A coalition of international NGOs banded together to tell UN agencies that they would not collect biometrics as part of their response. These organisations noted that in addition to the regulations in Ukraine, any data collection in neighbouring countries like Poland and Romania would be governed by the European Union’s data protection regulation (GDPR), which classifies biometrics as a special category known as “sensitive data” with higher protections. They also said that they wanted to keep the data they were collecting on their own systems, rather than feeding it to UN agencies to input into their systems, as has become the norm in most humanitarian responses.


The people I spoke to said that since they were not depending as much on UN agencies for funding compared to other crises, they were able to push back against biometrics.


Another significant factor was the momentum that discussions around data and data-sharing have gained in recent years. One aid group sent a data protection expert to Kyiv to the network that coordinates cash assistance. This expert has helped aid groups limit the data they collect, and to store and share it more safely.


As a result, UN agencies and other humanitarian partners registered people in other ways, such as by using their Ukrainian national tax identity numbers or their passport.


Aid agencies are using a recently developed blockchain-based system to share this data among themselves, encrypted and masked, so that organisations can verify identities and prevent “double-dipping”, without the need to store data in a central location. 


This shift away from biometrics has happened in a mammoth cash assistance operation, where dozens of international organisations have transferred more than $1 billion, according to aid groups that specialise in cash.


There are unique elements that help make this shift possible – most Ukrainians have a tax identity number, for example. But humanitarian aid groups can still draw lessons from Ukraine to improve their data collection policies in other responses.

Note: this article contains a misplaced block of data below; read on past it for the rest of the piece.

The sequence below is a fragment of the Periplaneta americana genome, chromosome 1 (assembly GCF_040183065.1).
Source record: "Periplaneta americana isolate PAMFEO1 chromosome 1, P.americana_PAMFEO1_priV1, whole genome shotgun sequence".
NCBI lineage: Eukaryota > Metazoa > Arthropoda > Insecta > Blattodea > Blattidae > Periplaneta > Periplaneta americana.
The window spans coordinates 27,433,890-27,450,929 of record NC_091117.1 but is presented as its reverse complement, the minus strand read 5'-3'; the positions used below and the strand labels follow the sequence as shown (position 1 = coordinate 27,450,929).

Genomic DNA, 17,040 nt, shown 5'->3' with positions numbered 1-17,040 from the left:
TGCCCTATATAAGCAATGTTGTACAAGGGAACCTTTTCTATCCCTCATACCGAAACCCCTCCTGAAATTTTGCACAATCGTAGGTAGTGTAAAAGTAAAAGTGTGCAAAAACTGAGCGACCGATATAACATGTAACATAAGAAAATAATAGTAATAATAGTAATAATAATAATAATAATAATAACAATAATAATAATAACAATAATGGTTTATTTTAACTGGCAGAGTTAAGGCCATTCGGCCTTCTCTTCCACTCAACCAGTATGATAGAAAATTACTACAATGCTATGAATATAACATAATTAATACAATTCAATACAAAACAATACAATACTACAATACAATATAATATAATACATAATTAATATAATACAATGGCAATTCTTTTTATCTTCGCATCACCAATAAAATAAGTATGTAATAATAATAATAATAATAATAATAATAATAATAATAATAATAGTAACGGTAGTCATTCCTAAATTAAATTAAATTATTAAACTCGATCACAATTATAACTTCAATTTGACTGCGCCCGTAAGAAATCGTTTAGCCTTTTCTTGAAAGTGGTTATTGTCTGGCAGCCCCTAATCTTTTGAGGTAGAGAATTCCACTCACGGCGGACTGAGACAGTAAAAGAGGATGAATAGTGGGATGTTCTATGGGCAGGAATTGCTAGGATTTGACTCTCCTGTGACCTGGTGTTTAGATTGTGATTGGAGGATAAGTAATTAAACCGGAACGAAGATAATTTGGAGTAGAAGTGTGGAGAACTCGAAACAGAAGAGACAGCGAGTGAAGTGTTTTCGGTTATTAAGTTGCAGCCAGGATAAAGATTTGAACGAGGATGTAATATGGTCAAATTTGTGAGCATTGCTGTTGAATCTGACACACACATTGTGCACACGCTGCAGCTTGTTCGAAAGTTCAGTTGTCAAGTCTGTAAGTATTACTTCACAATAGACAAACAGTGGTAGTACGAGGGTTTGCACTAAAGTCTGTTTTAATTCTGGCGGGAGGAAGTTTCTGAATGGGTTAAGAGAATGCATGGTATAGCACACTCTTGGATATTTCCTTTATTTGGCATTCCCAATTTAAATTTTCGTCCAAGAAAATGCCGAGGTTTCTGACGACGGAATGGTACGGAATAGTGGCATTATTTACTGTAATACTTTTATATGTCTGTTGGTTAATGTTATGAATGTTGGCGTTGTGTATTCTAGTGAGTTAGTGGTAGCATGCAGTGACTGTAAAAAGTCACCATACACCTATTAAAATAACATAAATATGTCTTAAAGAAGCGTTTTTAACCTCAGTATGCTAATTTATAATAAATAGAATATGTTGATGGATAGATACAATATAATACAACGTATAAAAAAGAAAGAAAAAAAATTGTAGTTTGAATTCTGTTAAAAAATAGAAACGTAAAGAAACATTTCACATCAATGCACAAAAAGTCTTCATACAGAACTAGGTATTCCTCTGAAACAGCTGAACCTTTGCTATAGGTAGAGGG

Even if an agency needs to collect biometric data – as the UN’s refugee agency, UNHCR, may for stateless people or people without identity documents – it could ensure that this is kept separate from other response activities. The sensitive personal data collected to register a person for an identity document, for example, would not be used as part of food or shelter distributions. 


Experts point out that humanitarian aid groups can confirm people’s identities in safer ways without resorting to collecting sensitive biometric data. The International Committee of the Red Cross, which has a policy that limits its collection of biometric data, has been spearheading cutting-edge research with academics to develop alternative token-based methods to verify someone’s identity. Its position is that the risks of biometric data collection currently outweigh the benefits, at least for the most common use cases of beneficiary registration and management. 


No aid worker I spoke to in Ukraine said the systems in place are perfect. Some were concerned by the Ukrainian government’s refusal in some cases to share even the most limited personal information of beneficiaries, which aid workers deem crucial in making decisions about where to prioritise their resources. And some humanitarian groups may well push to integrate biometrics further down the line. 


Nevertheless, this shift away from biometrics is a significant step in the direction of protecting the rights of people who use aid. 


If humanitarians care about the right to privacy and their responsibility to do no harm, then they should build on the creative and protective approach adopted in Ukraine. 


Biometric data is extremely sensitive. It shouldn’t be the price vulnerable people must pay to get assistance.